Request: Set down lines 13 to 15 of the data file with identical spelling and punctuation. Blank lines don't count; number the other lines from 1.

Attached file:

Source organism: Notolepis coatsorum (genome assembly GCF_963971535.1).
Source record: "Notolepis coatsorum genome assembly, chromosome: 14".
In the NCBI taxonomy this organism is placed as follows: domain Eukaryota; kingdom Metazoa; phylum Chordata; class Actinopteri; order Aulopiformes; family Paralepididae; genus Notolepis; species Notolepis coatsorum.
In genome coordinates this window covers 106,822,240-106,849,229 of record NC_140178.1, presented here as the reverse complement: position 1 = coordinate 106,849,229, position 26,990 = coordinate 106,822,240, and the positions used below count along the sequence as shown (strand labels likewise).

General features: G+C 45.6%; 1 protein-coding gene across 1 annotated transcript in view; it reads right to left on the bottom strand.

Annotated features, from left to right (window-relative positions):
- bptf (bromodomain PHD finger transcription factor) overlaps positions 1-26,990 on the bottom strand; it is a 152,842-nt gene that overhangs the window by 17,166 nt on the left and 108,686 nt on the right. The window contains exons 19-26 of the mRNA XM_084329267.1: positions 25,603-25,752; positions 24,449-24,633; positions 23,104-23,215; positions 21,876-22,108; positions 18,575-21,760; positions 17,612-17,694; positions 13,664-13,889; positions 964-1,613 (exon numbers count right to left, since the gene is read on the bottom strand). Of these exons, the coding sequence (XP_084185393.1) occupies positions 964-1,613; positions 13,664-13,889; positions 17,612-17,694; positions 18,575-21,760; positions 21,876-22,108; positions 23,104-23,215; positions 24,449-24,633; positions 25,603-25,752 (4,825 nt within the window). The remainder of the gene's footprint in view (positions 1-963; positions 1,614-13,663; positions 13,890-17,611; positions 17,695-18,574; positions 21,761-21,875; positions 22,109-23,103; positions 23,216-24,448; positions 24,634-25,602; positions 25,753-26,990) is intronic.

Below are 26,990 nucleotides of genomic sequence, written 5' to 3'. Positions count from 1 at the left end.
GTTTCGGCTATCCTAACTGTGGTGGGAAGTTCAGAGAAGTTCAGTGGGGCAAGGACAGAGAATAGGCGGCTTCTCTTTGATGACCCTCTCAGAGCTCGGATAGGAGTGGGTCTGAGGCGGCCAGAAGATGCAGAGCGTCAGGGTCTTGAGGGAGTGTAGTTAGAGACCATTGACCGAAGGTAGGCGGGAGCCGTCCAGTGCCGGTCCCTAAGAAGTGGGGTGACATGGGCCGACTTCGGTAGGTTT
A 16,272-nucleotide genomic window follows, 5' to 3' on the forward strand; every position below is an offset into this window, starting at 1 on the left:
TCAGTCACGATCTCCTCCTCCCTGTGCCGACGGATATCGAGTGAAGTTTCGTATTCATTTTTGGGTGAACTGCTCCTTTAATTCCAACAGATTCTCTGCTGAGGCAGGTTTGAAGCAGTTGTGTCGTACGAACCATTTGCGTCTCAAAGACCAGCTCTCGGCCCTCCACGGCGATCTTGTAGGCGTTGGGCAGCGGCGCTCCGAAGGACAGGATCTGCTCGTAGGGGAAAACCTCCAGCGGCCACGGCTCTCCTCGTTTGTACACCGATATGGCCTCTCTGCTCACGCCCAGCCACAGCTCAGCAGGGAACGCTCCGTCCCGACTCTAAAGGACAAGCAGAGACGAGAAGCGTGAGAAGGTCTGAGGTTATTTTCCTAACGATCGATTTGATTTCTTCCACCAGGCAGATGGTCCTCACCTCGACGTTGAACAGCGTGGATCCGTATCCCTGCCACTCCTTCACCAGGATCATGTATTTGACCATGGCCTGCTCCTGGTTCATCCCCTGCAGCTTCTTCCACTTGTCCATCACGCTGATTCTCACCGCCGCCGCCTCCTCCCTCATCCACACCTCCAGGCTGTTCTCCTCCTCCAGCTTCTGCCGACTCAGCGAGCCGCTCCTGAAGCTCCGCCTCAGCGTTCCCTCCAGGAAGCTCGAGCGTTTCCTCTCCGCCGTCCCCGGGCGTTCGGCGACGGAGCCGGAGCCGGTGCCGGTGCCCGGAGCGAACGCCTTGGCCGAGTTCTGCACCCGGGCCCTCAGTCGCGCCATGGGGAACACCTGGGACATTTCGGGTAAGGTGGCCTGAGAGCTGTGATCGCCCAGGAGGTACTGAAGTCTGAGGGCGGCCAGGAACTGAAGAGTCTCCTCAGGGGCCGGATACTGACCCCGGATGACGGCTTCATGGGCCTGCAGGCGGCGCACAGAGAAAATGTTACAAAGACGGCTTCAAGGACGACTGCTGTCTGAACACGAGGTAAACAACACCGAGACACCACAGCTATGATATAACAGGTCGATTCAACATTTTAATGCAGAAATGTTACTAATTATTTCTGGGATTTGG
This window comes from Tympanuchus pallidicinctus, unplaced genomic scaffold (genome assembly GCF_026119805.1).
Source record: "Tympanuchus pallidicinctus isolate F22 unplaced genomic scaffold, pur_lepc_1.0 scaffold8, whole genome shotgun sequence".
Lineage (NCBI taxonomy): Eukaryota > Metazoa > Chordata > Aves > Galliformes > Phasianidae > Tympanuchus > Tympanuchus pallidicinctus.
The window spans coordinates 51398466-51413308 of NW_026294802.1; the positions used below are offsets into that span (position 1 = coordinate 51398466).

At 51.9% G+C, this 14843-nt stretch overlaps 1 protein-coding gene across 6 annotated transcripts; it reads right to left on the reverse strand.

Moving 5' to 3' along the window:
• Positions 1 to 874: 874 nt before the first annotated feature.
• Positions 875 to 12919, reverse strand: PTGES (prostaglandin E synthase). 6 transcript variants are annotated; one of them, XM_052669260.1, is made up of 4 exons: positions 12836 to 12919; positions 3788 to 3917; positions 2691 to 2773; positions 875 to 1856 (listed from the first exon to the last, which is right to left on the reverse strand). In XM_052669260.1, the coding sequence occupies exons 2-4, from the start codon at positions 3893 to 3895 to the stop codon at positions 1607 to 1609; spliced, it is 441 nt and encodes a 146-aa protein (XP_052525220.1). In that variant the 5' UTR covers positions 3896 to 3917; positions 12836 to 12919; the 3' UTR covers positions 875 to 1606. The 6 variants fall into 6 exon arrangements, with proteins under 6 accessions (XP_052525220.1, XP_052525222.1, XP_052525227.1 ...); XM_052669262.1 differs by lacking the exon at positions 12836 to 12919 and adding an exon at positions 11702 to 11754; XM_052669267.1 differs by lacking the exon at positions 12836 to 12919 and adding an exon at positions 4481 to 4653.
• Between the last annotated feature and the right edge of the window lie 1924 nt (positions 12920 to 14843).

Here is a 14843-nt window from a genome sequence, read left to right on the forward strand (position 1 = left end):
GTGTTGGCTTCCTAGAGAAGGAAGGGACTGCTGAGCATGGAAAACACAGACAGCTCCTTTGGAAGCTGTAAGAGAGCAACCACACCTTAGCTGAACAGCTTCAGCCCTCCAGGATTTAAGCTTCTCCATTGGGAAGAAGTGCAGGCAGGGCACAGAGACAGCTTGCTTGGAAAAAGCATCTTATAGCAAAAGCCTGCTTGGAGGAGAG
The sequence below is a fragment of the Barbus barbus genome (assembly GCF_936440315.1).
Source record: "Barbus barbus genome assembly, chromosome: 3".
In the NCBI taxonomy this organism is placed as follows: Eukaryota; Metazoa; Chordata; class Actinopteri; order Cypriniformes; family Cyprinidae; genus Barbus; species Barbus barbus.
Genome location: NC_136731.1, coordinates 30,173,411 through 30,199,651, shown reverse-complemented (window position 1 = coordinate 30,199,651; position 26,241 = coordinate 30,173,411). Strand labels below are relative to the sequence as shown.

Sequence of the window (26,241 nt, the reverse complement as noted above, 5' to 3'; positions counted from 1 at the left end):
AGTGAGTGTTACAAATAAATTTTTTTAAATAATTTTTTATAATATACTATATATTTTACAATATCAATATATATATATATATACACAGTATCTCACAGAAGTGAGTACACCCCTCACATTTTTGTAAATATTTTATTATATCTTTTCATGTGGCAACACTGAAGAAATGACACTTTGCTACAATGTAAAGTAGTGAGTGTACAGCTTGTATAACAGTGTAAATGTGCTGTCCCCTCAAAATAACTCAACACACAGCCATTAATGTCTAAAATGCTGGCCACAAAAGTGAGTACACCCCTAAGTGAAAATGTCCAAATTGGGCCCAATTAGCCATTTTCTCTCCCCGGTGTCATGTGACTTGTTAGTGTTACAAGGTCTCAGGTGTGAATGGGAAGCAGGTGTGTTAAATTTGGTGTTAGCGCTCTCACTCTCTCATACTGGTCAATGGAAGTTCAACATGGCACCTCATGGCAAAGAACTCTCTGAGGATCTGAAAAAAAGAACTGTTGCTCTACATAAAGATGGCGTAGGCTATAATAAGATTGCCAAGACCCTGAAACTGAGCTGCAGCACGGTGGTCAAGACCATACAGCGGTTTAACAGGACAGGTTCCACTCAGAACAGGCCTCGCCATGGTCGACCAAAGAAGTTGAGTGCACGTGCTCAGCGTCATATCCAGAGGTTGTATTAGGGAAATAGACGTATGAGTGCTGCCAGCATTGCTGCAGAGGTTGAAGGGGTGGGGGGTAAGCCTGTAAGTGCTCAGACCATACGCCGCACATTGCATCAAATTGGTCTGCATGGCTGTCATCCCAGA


Source record: "Tympanuchus pallidicinctus isolate F22 unplaced genomic scaffold, pur_lepc_1.0 scaffold8, whole genome shotgun sequence".
Lineage (NCBI taxonomy): Eukaryota > Metazoa > Chordata > Aves > Galliformes > Phasianidae > Tympanuchus > Tympanuchus pallidicinctus.
The window spans coordinates 51398466-51413308 of NW_026294802.1; the positions used below are offsets into that span (position 1 = coordinate 51398466).